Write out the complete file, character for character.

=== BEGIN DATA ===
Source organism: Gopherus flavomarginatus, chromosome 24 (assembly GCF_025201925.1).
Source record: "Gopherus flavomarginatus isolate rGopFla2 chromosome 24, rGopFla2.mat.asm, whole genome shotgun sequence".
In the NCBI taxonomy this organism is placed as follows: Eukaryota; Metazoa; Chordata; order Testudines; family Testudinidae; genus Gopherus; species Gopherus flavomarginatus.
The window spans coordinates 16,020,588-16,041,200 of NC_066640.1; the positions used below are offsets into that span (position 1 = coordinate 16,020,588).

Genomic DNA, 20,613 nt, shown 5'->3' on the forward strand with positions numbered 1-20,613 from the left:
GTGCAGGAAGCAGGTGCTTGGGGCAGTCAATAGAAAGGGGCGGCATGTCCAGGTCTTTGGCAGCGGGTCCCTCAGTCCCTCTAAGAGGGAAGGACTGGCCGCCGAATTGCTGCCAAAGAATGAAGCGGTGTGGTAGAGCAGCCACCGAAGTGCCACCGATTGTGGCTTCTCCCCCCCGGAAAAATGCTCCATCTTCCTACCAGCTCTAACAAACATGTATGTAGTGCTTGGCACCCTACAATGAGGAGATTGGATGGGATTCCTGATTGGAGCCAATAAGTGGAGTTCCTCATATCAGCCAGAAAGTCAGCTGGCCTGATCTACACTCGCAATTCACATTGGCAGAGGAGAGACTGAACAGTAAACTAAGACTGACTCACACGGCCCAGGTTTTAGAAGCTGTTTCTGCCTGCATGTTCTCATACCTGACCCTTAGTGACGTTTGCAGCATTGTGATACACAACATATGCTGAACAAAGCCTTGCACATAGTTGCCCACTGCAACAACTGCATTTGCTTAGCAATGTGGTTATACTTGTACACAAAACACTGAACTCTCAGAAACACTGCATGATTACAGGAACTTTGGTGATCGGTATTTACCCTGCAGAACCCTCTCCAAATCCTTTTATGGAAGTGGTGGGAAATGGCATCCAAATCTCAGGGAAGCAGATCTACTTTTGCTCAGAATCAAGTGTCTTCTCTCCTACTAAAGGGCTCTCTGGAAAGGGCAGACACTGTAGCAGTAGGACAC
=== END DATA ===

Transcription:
Source organism: Gopherus flavomarginatus, chromosome 24 (assembly GCF_025201925.1).
Source record: "Gopherus flavomarginatus isolate rGopFla2 chromosome 24, rGopFla2.mat.asm, whole genome shotgun sequence".
In the NCBI taxonomy this organism is placed as follows: Eukaryota; Metazoa; Chordata; order Testudines; family Testudinidae; genus Gopherus; species Gopherus flavomarginatus.
The window spans coordinates 16,020,588-16,041,200 of NC_066640.1; the positions used below are offsets into that span (position 1 = coordinate 16,020,588).

Genomic DNA, 20,613 nt, shown 5'->3' on the forward strand with positions numbered 1-20,613 from the left:
GTGCAGGAAGCAGGTGCTTGGGGCAGTCAATAGAAAGGGGCGGCATGTCCAGGTCTTTGGCAGCGGGTCCCTCAGTCCCTCTAAGAGGGAAGGACTGGCCGCCGAATTGCTGCCAAAGAATGAAGCGGTGTGGTAGAGCAGCCACCGAAGTGCCACCGATTGTGGCTTCTCCCCCCCGGAAAAATGCTCCATCTTCCTACCAGCTCTAACAAACATGTATGTAGTGCTTGGCACCCTACAATGAGGAGATTGGATGGGATTCCTGATTGGAGCCAATAAGTGGAGTTCCTCATATCAGCCAGAAAGTCAGCTGGCCTGATCTACACTCGCAATTCACATTGGCAGAGGAGAGACTGAACAGTAAACTAAGACTGACTCACACGGCCCAGGTTTTAGAAGCTGTTTCTGCCTGCATGTTCTCATACCTGACCCTTAGTGACGTTTGCAGCATTGTGATACACAACATATGCTGAACAAAGCCTTGCACATAGTTGCCCACTGCAACAACTGCATTTGCTTAGCAATGTGGTTATACTTGTACACAAAACACTGAACTCTCAGAAACACTGCATGATTACAGGAACTTTGGTGATCGGTATTTACCCTGCAGAACCCTCTCCAAATCCTTTTATGGAAGTGGTGGGAAATGGCATCCAAATCTCAGGGAAGCAGATCTACTTTTGCTCAGAATCAAGTGTCTTCTCTCCTACTAAAGGGCTCTCTGGAAAGGGCAGACACTGTAGCAGTAGGACAC